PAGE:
three travelers decided to pay a visit at the grocery store they
found near by to replenish their stock of lunchmeats, bread,
cheeses and bottles of yogurt drinks and juices. They continued
on their journey by cruising westward on the main road.
The road was quiet even though it was early afternoon.
A few pedestrians, mostly middle-aged women, passed the
conspicuous Honda; they gave no notice to the strangers inside.
driving for about five minutes or so, they arrived at the
western exit of the village where a wooden bridge crossed over a
narrow river. There was, however, another village on the other
side of the bridge – a perfect place for a U-turn. Vlad
found the office of the state administration on the way back to
the three-ways intersection; it is located in the center of the
village. Most of
the pedestrians seen passing earlier re-appeared at this the
office. They are
most likely picking up their monthly stipend or pensions.
went inside facilities to secure interviews with the officials
while Heidi and Norimi waited in the car and watched the
passers-by. Vlad told the two to come inside to visit with one of the
the state official could offer only limited information
about the village. He
introduced himself as a director for the village and yet
appeared to be a reluctant informant for the strange tourists.
Norimi was told of the two thousand people who currently
inhabited the village. The official was unable to tell the group
anything about the village’s ethnic composite or the ages,
occupations or gender of the residents. There was, however, a
wall-size detailed map of the village.
The three visitors were allowed to take some photographs
of the map. Among
the facilities within the state office were the registrar,
pension office and the sheriffs’ department.
Norimi and Vlad continued their tour heading northward.
Driving the car as slowly as possible, Norimi took many
photographs and video shots.
His subjects included a horse-drawn wagon filled with hay
with a little boy at the reins; military trucks and construction
vehicles, which passed through the village.
It was apparent that the village stood between roads that
led to major towns and cities.
is an oasis, a little quiet village in the vast Podolia plain.
It took only ten minutes for the three visitors from the
Pervin tree to arrive at the north exit of the village.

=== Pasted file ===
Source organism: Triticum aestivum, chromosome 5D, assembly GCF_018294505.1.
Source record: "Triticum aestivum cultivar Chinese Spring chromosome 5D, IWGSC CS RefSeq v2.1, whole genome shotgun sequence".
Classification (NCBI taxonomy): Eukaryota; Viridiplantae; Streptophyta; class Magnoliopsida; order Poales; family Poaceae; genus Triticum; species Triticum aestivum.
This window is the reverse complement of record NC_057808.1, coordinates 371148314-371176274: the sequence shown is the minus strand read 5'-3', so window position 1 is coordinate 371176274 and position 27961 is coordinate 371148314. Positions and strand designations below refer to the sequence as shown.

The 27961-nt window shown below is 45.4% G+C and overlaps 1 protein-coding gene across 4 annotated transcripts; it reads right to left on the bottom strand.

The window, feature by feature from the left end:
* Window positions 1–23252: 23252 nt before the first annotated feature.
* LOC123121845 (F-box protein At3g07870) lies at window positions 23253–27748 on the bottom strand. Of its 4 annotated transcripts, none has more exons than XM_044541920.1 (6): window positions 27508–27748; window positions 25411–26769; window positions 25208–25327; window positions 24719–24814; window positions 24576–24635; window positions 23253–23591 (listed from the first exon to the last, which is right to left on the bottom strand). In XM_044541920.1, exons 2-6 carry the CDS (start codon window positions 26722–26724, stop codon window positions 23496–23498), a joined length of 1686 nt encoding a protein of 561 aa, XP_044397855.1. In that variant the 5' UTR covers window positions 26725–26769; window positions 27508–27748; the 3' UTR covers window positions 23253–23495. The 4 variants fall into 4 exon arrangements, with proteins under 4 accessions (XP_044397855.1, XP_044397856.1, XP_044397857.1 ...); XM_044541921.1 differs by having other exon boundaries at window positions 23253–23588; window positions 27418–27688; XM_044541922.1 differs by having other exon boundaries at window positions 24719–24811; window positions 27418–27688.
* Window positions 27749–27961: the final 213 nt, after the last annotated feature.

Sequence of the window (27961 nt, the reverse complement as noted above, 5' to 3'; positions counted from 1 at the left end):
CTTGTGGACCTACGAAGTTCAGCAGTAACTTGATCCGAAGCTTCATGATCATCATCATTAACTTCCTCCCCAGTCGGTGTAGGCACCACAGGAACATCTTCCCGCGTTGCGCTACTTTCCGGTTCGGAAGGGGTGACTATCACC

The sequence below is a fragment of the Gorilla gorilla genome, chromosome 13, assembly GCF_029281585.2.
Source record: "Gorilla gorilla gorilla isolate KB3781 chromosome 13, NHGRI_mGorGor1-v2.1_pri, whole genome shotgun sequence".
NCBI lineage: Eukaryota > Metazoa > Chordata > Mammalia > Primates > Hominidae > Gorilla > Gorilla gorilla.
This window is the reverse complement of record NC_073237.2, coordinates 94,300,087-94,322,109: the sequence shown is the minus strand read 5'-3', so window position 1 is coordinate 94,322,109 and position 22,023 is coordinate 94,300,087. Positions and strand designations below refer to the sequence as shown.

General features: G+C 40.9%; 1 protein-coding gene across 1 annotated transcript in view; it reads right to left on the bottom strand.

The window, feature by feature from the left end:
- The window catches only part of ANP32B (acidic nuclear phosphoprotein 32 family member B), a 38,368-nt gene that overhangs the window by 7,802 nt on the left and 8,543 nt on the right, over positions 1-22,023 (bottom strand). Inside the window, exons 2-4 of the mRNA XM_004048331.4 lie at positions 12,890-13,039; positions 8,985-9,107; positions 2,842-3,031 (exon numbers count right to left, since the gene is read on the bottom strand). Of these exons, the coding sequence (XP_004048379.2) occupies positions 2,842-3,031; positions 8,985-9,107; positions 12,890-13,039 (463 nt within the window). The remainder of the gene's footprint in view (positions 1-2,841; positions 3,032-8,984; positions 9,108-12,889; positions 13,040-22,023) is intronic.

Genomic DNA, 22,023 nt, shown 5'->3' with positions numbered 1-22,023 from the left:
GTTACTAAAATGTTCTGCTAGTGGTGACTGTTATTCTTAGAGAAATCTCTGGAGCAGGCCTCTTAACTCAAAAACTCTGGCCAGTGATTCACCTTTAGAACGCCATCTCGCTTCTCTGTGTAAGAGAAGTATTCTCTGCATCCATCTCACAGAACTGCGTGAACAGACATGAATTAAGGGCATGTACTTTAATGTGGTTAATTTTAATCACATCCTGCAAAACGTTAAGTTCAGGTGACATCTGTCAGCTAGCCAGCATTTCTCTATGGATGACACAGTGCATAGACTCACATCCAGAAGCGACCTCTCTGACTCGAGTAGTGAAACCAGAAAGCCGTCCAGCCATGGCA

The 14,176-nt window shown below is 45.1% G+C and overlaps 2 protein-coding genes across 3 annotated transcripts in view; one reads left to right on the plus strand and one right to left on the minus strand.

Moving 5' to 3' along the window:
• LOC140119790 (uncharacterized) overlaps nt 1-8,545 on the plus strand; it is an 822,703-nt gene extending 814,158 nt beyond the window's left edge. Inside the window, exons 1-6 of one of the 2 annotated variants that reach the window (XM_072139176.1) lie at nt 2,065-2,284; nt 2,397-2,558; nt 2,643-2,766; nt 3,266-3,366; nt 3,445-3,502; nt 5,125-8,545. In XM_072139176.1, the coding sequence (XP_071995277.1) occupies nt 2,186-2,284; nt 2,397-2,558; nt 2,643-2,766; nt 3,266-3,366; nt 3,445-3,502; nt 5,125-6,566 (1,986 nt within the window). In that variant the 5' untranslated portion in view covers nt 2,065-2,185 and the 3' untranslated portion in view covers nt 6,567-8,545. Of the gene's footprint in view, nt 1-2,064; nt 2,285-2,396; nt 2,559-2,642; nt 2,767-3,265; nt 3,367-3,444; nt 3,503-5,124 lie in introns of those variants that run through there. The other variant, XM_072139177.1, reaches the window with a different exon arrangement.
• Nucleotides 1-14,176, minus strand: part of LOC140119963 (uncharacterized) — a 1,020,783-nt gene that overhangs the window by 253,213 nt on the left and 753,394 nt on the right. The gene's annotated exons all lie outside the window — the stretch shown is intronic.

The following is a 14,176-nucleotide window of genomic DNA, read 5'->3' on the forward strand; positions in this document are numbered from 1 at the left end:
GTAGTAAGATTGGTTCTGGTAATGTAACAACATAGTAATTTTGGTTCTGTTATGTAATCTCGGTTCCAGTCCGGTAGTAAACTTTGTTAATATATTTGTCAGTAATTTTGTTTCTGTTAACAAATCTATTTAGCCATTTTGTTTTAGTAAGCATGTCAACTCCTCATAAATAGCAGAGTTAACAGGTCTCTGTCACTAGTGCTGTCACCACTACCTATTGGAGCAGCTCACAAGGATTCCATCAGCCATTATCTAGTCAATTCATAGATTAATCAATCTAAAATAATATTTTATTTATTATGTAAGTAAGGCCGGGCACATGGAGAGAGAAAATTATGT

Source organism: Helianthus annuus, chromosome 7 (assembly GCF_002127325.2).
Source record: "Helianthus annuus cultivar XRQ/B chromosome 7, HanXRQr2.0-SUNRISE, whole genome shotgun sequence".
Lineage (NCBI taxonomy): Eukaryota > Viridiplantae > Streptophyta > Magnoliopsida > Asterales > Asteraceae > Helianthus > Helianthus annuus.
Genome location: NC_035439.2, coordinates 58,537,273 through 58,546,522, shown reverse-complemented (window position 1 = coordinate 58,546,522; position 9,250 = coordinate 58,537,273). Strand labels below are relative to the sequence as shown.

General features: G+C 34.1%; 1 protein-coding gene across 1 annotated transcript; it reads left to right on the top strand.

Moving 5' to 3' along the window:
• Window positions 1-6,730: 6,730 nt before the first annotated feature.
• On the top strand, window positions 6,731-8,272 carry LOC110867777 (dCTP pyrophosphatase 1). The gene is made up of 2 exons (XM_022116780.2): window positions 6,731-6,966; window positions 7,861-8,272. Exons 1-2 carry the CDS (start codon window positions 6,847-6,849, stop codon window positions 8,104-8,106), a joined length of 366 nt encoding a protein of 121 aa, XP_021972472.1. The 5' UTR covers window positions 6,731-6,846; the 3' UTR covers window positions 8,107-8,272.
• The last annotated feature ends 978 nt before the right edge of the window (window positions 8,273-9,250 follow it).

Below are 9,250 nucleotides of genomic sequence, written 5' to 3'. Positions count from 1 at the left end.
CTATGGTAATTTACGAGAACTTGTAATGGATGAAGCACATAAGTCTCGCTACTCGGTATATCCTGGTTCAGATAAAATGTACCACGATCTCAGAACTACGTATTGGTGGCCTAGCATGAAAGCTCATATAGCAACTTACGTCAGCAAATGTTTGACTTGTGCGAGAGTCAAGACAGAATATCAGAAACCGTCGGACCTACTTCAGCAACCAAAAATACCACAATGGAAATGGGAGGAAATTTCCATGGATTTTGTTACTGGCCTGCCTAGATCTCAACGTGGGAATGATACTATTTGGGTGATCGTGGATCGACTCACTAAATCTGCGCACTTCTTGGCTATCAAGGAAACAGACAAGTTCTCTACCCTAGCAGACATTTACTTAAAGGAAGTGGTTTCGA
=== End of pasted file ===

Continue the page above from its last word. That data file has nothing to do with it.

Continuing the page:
There they saw a never-ending view of meadows spread to
the horizon. The road lined with tall birch trees continued
ahead to Litinka, the next village via the state highway M12.
The three enjoyed a picnic lunch, as they over looked the
vast rich land, attractive to so many foreign invaders. Heidi
and Norimi agreed with the invaders’ obsessions and cravings
for its possession. The
breeze carried a fragrance of honey, the sweet breath of the
meadow. They felt
that in that moment they had touched a small fragment of heaven.
The wooden fences bordering the sugar beets field were
made of natural tree branches woven uniquely.
could not help sensing a mysterious veil shielding the village
from its past. The
villagers smiled and greeted the strangers in the car.
And yet they kept their distance from any unnecessary
acquaintance with the outsiders.
One farmer came by to offer posing for a photograph with
his wife. Norimi
agreed. But his
wife who shied away from the strangers rejected the farmer’s
offer. Other than a few old buildings, most of the houses appeared
relatively new according to Vlad, possibly built after the
revolution. The few
ancient mud houses stood devastated behind brushes and old big
oak trees. Norimi regretted only that he could not talk to the
old oak trees. He
did enjoy the deep blue clematis vines blossoming in the
and Vlad enjoyed spending some time at a public well for an
ice-cold drink of water. The
wells were well kept in the village.
Each well was decorated uniquely.
were 3 visits to Bagrinovtsy. And each time they encountered a
large herd of cows cruising through the village.
On the last of the 3 visits, the travelers gave a sheriff
a ride to Litin who usually commuted, daily, to Bagrinovtsy from
Litin by foot.